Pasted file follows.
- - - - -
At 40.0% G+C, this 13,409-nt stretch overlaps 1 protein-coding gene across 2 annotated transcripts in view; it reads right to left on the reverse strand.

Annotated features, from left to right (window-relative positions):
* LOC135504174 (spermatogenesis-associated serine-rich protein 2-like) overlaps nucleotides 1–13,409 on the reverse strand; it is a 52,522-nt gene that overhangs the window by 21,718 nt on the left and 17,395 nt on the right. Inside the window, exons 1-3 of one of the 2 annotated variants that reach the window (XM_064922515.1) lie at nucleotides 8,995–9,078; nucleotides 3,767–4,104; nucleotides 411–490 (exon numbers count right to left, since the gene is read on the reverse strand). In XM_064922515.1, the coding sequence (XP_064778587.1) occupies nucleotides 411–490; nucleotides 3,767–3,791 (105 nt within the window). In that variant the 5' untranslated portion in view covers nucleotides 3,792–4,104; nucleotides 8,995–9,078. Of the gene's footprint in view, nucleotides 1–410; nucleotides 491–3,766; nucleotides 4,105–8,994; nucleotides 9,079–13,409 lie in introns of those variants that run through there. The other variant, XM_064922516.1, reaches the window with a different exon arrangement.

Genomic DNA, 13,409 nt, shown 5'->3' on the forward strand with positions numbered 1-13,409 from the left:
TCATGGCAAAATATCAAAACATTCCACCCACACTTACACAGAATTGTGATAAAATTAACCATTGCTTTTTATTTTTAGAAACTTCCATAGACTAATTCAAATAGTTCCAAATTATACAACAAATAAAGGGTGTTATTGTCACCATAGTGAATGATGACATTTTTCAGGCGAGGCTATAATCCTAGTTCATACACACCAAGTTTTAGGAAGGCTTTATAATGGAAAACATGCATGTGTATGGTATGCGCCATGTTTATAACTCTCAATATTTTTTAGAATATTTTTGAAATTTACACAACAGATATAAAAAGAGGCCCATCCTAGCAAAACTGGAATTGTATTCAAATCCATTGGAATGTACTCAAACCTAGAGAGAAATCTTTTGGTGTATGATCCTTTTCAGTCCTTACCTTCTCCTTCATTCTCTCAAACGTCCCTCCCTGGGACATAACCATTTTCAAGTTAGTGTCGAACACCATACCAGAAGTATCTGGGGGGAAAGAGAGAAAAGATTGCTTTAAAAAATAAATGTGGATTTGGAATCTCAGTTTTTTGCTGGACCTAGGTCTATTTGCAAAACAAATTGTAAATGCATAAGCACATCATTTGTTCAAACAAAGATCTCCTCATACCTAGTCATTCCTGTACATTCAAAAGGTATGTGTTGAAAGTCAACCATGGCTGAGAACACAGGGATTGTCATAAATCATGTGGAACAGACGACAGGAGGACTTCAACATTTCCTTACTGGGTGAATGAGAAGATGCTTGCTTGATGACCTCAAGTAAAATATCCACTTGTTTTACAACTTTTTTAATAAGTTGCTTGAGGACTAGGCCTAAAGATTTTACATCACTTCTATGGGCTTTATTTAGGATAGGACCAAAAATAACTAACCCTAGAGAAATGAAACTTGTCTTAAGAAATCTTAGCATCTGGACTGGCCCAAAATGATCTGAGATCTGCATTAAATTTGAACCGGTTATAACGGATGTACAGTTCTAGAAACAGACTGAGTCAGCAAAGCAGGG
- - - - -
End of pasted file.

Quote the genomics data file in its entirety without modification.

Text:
At 40.0% G+C, this 13,409-nt stretch overlaps 1 protein-coding gene across 2 annotated transcripts in view; it reads right to left on the reverse strand.

Annotated features, from left to right (window-relative positions):
* LOC135504174 (spermatogenesis-associated serine-rich protein 2-like) overlaps nucleotides 1–13,409 on the reverse strand; it is a 52,522-nt gene that overhangs the window by 21,718 nt on the left and 17,395 nt on the right. Inside the window, exons 1-3 of one of the 2 annotated variants that reach the window (XM_064922515.1) lie at nucleotides 8,995–9,078; nucleotides 3,767–4,104; nucleotides 411–490 (exon numbers count right to left, since the gene is read on the reverse strand). In XM_064922515.1, the coding sequence (XP_064778587.1) occupies nucleotides 411–490; nucleotides 3,767–3,791 (105 nt within the window). In that variant the 5' untranslated portion in view covers nucleotides 3,792–4,104; nucleotides 8,995–9,078. Of the gene's footprint in view, nucleotides 1–410; nucleotides 491–3,766; nucleotides 4,105–8,994; nucleotides 9,079–13,409 lie in introns of those variants that run through there. The other variant, XM_064922516.1, reaches the window with a different exon arrangement.

Genomic DNA, 13,409 nt, shown 5'->3' on the forward strand with positions numbered 1-13,409 from the left:
TCATGGCAAAATATCAAAACATTCCACCCACACTTACACAGAATTGTGATAAAATTAACCATTGCTTTTTATTTTTAGAAACTTCCATAGACTAATTCAAATAGTTCCAAATTATACAACAAATAAAGGGTGTTATTGTCACCATAGTGAATGATGACATTTTTCAGGCGAGGCTATAATCCTAGTTCATACACACCAAGTTTTAGGAAGGCTTTATAATGGAAAACATGCATGTGTATGGTATGCGCCATGTTTATAACTCTCAATATTTTTTAGAATATTTTTGAAATTTACACAACAGATATAAAAAGAGGCCCATCCTAGCAAAACTGGAATTGTATTCAAATCCATTGGAATGTACTCAAACCTAGAGAGAAATCTTTTGGTGTATGATCCTTTTCAGTCCTTACCTTCTCCTTCATTCTCTCAAACGTCCCTCCCTGGGACATAACCATTTTCAAGTTAGTGTCGAACACCATACCAGAAGTATCTGGGGGGAAAGAGAGAAAAGATTGCTTTAAAAAATAAATGTGGATTTGGAATCTCAGTTTTTTGCTGGACCTAGGTCTATTTGCAAAACAAATTGTAAATGCATAAGCACATCATTTGTTCAAACAAAGATCTCCTCATACCTAGTCATTCCTGTACATTCAAAAGGTATGTGTTGAAAGTCAACCATGGCTGAGAACACAGGGATTGTCATAAATCATGTGGAACAGACGACAGGAGGACTTCAACATTTCCTTACTGGGTGAATGAGAAGATGCTTGCTTGATGACCTCAAGTAAAATATCCACTTGTTTTACAACTTTTTTAATAAGTTGCTTGAGGACTAGGCCTAAAGATTTTACATCACTTCTATGGGCTTTATTTAGGATAGGACCAAAAATAACTAACCCTAGAGAAATGAAACTTGTCTTAAGAAATCTTAGCATCTGGACTGGCCCAAAATGATCTGAGATCTGCATTAAATTTGAACCGGTTATAACGGATGTACAGTTCTAGAAACAGACTGAGTCAGCAAAGCAGGG